Chapter One- The Cluetrain Manifesto
So I quit my job last Friday just before getting on a plane and starting to read this first chapter. As the pages went by, I felt more and more confident about my decision to leave the company I was working for. In the chapter, Christopher Locke describes companies that like to work in a hierarchical setting in relation to everything including the company's intranet. I was working for a company such as this one. My boss did not trust me to come up with my own ideas or think for myself in any way because she felt it would jepordize her authority.As Locke descrtibes how these companies will soon go under if they do not get with the program of trusting their employees and letting them contribute to the company as a whole, this is the same for the company that I just left. My boss, like many of the CIOs described in the chapter was for "straight laced traditional business" instead of the rock and roll, improvisational business and in the end this will probably be the company's downfall. The company I worked for was a jewelry company and some of the pieces can be seen at Vivre. My boss, like many of the ones described in the article, expected to be able to tell people anything and expect them to believe it, and want to buy our product imediately. The only problem with this is what was talked about in the chapter about how people simply are not going to go for that anymore. People now want to know the facts about what they are spending their hard earned money on not what the company wants them to know. If a consumer can't find something at a certain company, he or she will go someplace else. The people who created the internet wanted it to be a place where people could get the facts. They were not interested in some worker being held under a higher power's thumb being told what to say and when to say it. These peope were free-thinkers and from what Locke has to say, if a company is going to survive in the coming years, they are going to have to let loose and let their employees do the same.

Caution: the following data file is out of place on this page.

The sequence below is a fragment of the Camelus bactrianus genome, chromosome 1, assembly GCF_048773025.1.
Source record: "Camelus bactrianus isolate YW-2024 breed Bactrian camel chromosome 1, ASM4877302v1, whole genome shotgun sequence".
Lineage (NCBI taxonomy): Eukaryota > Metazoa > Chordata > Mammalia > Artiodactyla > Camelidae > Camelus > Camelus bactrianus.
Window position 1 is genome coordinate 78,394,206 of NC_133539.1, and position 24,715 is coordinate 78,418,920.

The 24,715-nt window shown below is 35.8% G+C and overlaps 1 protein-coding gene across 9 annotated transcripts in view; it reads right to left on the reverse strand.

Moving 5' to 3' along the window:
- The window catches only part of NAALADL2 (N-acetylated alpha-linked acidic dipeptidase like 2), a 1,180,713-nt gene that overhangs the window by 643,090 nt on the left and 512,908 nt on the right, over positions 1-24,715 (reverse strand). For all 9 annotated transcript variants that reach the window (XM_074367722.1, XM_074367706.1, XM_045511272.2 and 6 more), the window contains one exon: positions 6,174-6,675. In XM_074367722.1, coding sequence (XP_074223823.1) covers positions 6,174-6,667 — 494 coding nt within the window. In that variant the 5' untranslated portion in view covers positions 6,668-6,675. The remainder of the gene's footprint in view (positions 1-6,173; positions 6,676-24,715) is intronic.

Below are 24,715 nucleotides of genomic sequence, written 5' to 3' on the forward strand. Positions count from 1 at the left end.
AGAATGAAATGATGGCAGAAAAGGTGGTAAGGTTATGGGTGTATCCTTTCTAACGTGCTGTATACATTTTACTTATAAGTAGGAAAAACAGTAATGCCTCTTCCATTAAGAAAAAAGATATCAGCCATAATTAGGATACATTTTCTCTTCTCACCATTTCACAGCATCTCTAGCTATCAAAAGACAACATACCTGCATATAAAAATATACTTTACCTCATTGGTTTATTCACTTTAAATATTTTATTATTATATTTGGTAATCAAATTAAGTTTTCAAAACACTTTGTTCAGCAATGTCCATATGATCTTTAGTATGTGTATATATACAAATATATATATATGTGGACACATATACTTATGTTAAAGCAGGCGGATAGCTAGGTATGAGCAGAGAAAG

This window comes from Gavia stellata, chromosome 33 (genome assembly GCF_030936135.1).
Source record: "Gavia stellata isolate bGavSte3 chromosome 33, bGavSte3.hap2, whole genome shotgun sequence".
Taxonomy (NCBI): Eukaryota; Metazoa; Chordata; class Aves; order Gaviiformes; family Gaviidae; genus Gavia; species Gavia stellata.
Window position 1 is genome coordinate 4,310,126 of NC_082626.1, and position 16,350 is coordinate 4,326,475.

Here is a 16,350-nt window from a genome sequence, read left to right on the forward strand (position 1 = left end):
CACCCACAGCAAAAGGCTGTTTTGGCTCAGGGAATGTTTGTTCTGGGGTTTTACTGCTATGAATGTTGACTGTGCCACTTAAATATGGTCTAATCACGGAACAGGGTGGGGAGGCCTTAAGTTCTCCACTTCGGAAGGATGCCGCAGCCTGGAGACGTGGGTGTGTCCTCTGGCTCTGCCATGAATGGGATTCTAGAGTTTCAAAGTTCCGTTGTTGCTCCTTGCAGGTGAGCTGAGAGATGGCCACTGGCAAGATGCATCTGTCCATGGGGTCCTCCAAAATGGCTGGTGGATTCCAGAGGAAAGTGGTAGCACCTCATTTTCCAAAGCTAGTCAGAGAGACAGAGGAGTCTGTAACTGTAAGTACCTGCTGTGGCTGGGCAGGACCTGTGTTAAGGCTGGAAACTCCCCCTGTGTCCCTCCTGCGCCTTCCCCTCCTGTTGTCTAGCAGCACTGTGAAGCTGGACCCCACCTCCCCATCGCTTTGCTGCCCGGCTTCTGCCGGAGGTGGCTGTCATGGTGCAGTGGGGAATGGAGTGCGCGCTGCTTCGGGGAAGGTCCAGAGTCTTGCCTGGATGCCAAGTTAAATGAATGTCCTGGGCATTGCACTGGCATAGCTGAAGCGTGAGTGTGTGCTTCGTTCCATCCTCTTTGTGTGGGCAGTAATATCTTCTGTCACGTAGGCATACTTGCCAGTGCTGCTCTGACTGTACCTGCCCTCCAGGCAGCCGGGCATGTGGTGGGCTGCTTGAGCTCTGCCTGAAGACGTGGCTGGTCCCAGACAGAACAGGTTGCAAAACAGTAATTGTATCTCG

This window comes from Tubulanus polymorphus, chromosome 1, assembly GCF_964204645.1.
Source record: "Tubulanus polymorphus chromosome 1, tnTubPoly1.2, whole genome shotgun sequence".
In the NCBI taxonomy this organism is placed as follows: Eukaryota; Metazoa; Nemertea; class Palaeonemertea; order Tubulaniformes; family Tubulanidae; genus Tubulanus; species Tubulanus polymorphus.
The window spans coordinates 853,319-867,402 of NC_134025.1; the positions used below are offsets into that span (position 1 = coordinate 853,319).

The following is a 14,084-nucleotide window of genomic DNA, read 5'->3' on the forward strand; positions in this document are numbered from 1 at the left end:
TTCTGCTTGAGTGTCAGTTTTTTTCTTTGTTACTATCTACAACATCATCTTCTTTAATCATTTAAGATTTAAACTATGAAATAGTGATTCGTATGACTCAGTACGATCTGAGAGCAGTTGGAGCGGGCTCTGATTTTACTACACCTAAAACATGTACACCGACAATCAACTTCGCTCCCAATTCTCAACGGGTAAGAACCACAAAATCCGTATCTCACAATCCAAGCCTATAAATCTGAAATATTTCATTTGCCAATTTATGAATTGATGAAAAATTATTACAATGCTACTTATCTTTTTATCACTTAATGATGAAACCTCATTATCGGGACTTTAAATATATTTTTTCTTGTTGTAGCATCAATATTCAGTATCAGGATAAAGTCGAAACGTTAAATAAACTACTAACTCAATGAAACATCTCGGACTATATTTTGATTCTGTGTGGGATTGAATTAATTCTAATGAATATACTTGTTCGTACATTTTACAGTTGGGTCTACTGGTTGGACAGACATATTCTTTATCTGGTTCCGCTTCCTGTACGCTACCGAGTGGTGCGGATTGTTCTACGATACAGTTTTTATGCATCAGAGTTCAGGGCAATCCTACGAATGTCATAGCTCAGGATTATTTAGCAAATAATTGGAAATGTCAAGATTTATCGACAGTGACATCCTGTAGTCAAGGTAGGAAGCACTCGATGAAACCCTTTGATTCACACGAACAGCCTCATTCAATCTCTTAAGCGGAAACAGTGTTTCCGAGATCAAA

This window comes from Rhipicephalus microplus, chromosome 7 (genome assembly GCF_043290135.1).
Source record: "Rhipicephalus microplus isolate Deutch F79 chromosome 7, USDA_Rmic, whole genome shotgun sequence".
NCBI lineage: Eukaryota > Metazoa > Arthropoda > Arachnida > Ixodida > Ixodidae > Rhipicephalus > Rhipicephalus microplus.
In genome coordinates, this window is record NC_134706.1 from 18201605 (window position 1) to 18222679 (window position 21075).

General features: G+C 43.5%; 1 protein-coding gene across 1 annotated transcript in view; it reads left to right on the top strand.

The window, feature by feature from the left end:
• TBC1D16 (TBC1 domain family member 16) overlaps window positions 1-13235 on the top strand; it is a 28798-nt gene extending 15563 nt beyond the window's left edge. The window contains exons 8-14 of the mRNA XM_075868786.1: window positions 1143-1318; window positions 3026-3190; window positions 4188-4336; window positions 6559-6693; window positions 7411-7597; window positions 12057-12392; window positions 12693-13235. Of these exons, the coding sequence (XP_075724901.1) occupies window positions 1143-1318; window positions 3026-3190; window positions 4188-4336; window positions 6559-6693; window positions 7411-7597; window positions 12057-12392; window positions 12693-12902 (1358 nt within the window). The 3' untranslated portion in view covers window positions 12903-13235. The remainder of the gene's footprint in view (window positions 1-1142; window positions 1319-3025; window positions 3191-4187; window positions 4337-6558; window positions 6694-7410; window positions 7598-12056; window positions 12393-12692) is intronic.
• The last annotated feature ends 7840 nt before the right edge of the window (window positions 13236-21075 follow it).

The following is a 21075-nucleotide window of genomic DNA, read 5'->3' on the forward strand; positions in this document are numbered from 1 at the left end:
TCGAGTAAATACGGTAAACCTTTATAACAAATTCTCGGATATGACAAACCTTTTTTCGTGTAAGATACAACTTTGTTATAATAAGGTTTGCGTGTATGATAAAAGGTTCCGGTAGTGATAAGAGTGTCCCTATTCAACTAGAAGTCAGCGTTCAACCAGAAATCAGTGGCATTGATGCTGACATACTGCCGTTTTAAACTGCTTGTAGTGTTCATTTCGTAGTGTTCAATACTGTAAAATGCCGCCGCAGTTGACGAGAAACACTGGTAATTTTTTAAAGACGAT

What people need to realize is that the Net isn't just another way to market and sell things. It is not an extension of the television. It is an entity unto itself. Locke describes how Yahoo started out as just another part of the masterpiece but now that it has gained power, it seems to be aligning itself with the like of Disney and K-Mart. The advertising ideas that thes e companies are trying to use the Net for are pase and the Net is not about old ideas. Instead the uses for the Net are far more forward thinking than anything these large companies have forseen. Jon Dean thinks that the change that I'm speaking about is coming around alot slower than everyone would like but nevertheless, change is on its way. Anthony's post talks mostly about how Locke describes the internet as a tool for entertainment rather than communication, it's original use. There are many people who agree with this view Douglas Rushkoff's book Coercion describes this in great detail. My own oppinion is that the internet is an amazing tool for communcation, but I cannot deny using it for entertainment purposes, in a way they go hand in hand.